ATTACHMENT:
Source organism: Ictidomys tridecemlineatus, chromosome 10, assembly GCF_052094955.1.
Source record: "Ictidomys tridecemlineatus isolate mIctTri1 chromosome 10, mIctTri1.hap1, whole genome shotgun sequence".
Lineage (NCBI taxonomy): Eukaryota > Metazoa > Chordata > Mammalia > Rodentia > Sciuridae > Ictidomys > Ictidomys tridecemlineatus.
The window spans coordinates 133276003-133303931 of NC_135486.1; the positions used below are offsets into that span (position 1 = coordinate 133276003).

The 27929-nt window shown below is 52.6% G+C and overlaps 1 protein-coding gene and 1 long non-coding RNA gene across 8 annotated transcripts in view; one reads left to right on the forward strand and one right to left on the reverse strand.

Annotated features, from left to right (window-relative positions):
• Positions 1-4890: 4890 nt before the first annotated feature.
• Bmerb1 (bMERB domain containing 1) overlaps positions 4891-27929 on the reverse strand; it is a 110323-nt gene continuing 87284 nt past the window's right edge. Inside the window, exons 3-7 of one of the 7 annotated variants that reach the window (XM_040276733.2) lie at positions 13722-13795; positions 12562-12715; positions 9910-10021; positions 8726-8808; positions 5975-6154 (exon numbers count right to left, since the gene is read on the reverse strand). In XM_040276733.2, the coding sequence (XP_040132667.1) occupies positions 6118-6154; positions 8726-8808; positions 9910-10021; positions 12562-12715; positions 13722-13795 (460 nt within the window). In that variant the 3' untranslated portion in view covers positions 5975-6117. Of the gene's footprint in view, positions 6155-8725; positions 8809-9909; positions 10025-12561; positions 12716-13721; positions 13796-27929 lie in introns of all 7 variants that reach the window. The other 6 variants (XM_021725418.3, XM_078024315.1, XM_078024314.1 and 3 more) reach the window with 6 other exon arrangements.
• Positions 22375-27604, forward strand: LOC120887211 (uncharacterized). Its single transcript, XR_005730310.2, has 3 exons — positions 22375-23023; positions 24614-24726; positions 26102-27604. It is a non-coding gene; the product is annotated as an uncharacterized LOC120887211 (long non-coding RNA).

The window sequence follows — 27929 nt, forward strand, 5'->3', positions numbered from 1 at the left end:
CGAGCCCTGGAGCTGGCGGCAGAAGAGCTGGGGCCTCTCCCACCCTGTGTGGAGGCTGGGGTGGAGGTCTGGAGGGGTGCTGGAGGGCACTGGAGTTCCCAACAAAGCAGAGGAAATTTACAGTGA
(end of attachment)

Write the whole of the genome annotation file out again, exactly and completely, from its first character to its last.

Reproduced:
Source organism: Ictidomys tridecemlineatus, chromosome 10, assembly GCF_052094955.1.
Source record: "Ictidomys tridecemlineatus isolate mIctTri1 chromosome 10, mIctTri1.hap1, whole genome shotgun sequence".
Lineage (NCBI taxonomy): Eukaryota > Metazoa > Chordata > Mammalia > Rodentia > Sciuridae > Ictidomys > Ictidomys tridecemlineatus.
The window spans coordinates 133276003-133303931 of NC_135486.1; the positions used below are offsets into that span (position 1 = coordinate 133276003).

The 27929-nt window shown below is 52.6% G+C and overlaps 1 protein-coding gene and 1 long non-coding RNA gene across 8 annotated transcripts in view; one reads left to right on the forward strand and one right to left on the reverse strand.

Annotated features, from left to right (window-relative positions):
• Positions 1-4890: 4890 nt before the first annotated feature.
• Bmerb1 (bMERB domain containing 1) overlaps positions 4891-27929 on the reverse strand; it is a 110323-nt gene continuing 87284 nt past the window's right edge. Inside the window, exons 3-7 of one of the 7 annotated variants that reach the window (XM_040276733.2) lie at positions 13722-13795; positions 12562-12715; positions 9910-10021; positions 8726-8808; positions 5975-6154 (exon numbers count right to left, since the gene is read on the reverse strand). In XM_040276733.2, the coding sequence (XP_040132667.1) occupies positions 6118-6154; positions 8726-8808; positions 9910-10021; positions 12562-12715; positions 13722-13795 (460 nt within the window). In that variant the 3' untranslated portion in view covers positions 5975-6117. Of the gene's footprint in view, positions 6155-8725; positions 8809-9909; positions 10025-12561; positions 12716-13721; positions 13796-27929 lie in introns of all 7 variants that reach the window. The other 6 variants (XM_021725418.3, XM_078024315.1, XM_078024314.1 and 3 more) reach the window with 6 other exon arrangements.
• Positions 22375-27604, forward strand: LOC120887211 (uncharacterized). Its single transcript, XR_005730310.2, has 3 exons — positions 22375-23023; positions 24614-24726; positions 26102-27604. It is a non-coding gene; the product is annotated as an uncharacterized LOC120887211 (long non-coding RNA).

The window sequence follows — 27929 nt, forward strand, 5'->3', positions numbered from 1 at the left end:
CGAGCCCTGGAGCTGGCGGCAGAAGAGCTGGGGCCTCTCCCACCCTGTGTGGAGGCTGGGGTGGAGGTCTGGAGGGGTGCTGGAGGGCACTGGAGTTCCCAACAAAGCAGAGGAAATTTACAGTGA